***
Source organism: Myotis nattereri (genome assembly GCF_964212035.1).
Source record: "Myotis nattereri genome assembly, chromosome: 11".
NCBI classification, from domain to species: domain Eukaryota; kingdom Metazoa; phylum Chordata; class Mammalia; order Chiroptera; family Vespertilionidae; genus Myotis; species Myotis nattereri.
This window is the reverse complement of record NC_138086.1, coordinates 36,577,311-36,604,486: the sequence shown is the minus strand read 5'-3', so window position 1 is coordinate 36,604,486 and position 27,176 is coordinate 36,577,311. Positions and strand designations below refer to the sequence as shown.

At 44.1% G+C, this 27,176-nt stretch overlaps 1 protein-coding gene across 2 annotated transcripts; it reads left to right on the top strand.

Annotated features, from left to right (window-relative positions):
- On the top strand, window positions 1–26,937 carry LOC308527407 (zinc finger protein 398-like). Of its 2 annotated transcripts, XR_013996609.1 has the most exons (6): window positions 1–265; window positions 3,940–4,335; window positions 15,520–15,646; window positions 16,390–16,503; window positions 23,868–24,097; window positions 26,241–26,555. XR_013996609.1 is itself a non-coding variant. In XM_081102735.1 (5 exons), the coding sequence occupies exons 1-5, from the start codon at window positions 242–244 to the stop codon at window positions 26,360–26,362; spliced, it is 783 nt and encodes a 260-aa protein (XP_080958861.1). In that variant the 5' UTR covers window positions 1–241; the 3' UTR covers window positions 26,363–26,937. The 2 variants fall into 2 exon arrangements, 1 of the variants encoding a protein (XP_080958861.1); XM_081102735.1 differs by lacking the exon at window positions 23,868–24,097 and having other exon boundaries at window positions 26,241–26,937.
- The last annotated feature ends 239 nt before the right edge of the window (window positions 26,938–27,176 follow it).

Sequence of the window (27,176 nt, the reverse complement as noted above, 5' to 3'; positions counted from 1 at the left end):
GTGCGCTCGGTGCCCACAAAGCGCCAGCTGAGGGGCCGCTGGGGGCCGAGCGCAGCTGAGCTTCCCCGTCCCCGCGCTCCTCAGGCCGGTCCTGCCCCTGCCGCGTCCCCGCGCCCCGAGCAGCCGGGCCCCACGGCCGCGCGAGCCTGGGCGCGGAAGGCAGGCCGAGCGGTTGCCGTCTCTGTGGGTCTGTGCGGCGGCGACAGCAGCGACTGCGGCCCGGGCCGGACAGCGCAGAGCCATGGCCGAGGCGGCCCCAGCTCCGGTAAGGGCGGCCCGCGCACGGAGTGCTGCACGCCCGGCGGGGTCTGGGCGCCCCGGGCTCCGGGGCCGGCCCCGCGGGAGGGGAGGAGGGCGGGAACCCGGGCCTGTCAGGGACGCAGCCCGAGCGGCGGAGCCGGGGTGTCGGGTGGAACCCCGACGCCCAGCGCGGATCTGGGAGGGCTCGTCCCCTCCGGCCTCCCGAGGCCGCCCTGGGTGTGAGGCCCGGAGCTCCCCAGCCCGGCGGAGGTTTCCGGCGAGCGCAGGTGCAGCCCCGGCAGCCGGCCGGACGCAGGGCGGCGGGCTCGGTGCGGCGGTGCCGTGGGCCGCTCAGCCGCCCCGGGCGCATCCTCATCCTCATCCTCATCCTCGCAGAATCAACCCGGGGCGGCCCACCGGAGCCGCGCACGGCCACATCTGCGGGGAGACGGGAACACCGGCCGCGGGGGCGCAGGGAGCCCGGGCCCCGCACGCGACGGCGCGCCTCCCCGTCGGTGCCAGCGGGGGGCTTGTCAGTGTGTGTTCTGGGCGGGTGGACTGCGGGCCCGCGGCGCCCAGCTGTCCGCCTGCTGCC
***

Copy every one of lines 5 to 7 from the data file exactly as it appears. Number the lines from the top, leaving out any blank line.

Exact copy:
At 44.1% G+C, this 27,176-nt stretch overlaps 1 protein-coding gene across 2 annotated transcripts; it reads left to right on the top strand.

Annotated features, from left to right (window-relative positions):
- On the top strand, window positions 1–26,937 carry LOC308527407 (zinc finger protein 398-like). Of its 2 annotated transcripts, XR_013996609.1 has the most exons (6): window positions 1–265; window positions 3,940–4,335; window positions 15,520–15,646; window positions 16,390–16,503; window positions 23,868–24,097; window positions 26,241–26,555. XR_013996609.1 is itself a non-coding variant. In XM_081102735.1 (5 exons), the coding sequence occupies exons 1-5, from the start codon at window positions 242–244 to the stop codon at window positions 26,360–26,362; spliced, it is 783 nt and encodes a 260-aa protein (XP_080958861.1). In that variant the 5' UTR covers window positions 1–241; the 3' UTR covers window positions 26,363–26,937. The 2 variants fall into 2 exon arrangements, 1 of the variants encoding a protein (XP_080958861.1); XM_081102735.1 differs by lacking the exon at window positions 23,868–24,097 and having other exon boundaries at window positions 26,241–26,937.